Katie Zerr: Wage would be raised if Congress made $14,000 per year
The minimum wage debate rages on in the United States with both sides presenting valid arguments on which they base opinions on the matter.
Proponents say by raising the minimum wage paid to workers, we can win the battle against poverty as there will be more money available to purchase goods and services. It is a simple but effective argument.
Opponents say that paying more to those who work the front lines will have a negative impact on the economy including job loss. They say paying more will force companies to cut back on employees’ hours and cut jobs.
The minimum wage is $7.25 per hour. Considering that in 2012, the cost of child care in the U.S. grew up to eight times faster than family income paid to child care centers and family child care homes, not many people on minimum wage can afford childcare. In South Dakota the minimum cost for an infant for a year is $5,947. A 40-hour a week, minimum-wage employee receives just under $14,000 before taxes. Subtract nearly $6,000 for just one child in daycare and that does not leave much to purchase the necessities of life.
As we listen to companies complain long and hard about having to pay more than $7.25 per hour to those people who make them profitable, one needs to look at what their costs of goods and services are to their customers (including their employees).
A Big Mac meal at McDonald’s averages nearly $6. That leaves $1.25 left from an hour’s work on minimum wage.
The price of a gallon of gas in Mobridge is $3.25. A minimum wage worker driving a small vehicle would have to work nearly seven hours to fill a 15-gallon tank.
When is the last time you picked up an item in the grocery store and noticed it cost less than in a previous purchase? It rarely happens. In fact the cost of staples like milk, meat and cereal continue to climb.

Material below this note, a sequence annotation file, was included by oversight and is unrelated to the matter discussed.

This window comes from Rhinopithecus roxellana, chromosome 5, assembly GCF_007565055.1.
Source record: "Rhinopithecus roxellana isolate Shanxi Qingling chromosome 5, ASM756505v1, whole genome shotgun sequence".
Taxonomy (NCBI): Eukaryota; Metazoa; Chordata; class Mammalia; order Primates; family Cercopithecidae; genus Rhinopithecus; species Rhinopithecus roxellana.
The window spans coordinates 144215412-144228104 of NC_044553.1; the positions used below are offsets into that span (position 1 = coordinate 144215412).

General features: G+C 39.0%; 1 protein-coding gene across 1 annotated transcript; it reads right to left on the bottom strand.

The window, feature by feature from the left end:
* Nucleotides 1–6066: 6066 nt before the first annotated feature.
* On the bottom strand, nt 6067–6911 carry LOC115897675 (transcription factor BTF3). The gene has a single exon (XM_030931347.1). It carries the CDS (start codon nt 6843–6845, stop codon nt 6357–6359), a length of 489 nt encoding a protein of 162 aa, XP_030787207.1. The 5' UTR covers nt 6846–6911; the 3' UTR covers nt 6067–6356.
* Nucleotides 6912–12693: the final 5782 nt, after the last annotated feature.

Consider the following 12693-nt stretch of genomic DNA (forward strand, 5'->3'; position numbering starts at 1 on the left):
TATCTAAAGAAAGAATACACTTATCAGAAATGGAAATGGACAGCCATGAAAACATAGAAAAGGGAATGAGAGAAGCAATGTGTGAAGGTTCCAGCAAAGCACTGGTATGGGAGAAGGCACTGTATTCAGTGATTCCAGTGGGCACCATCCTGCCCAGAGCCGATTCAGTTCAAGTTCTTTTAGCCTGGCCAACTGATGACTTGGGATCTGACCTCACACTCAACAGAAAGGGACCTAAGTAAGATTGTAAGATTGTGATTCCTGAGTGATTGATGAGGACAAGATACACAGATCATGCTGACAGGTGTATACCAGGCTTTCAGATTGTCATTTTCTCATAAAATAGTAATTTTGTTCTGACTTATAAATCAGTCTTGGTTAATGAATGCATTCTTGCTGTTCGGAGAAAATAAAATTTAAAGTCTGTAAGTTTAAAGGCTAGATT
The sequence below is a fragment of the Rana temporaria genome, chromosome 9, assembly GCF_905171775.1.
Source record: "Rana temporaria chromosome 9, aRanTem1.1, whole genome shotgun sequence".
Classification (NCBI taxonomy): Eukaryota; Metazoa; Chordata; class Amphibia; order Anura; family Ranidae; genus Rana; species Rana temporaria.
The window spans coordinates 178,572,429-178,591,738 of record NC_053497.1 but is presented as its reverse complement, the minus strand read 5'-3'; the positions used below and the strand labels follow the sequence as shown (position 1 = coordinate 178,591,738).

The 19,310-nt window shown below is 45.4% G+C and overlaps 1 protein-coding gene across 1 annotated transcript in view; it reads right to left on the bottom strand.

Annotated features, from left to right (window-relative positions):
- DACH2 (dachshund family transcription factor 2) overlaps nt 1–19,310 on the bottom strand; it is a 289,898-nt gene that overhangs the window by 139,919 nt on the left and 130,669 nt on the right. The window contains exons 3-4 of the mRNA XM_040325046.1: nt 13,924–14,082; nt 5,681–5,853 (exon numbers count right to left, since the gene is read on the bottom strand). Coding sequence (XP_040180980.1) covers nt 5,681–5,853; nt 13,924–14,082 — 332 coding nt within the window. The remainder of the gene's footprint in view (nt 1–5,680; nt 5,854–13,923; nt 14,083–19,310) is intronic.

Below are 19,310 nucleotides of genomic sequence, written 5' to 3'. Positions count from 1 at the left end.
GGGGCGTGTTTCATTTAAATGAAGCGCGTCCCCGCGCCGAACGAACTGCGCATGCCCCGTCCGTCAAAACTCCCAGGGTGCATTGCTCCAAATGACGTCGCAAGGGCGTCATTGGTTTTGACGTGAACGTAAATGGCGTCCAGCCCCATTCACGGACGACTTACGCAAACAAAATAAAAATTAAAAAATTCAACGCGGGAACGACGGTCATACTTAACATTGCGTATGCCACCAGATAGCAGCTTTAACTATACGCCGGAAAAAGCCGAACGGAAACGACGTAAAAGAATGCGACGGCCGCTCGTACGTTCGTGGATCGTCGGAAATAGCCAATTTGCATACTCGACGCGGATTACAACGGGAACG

The minimum wage under Republican President Dwight D. Eisenhower in 1956 was actually 18 percent higher than it is today, adjusted for inflation.
Henry Ford understood the crucial connection between worker wages and consumer demand. In 1914, he doubled the average autoworker’s pay and reduced their workday to eight hours in order to cut turnover and enable them to afford to buy the Model T.
Isn’t it counterproductive to pay wages that make purchases of most goods and service near impossible?
Wouldn’t raising the minimum wage boost consumer demand?
If keeping wages low were the answer, wouldn’t we have a thriving and healthy economy right now?
Those people who complain about raising the minimum wage for their employees should live for two weeks on what they pay their employees.
That may change their minds about minimum wage.
For members of Congress the average salary is $174,000. They also, however, receive a host of additional benefits that put their total annual compensation at about $285,000.
These members who are so adamant about leaving the minimum wage as it stands should have to experience what it is like to live on less the $14,000 a year.
These are the same voices that go on and on about government programs such as food stamps. If they would have to live on what others do, it wouldn’t be long before they, too, would be forced to look for help in order to survive.
Public opinion polls show wide support for raising the minimum wage. In November 2013, a Gallop Poll showed 76 percent of Americans supported raising the minimum wage to $9 per hour.
Why is it that Congress won’t support what the majority wants?
Maybe it is because taxpayers may pay the base salary, but others pay the money that makes Congress millionaires.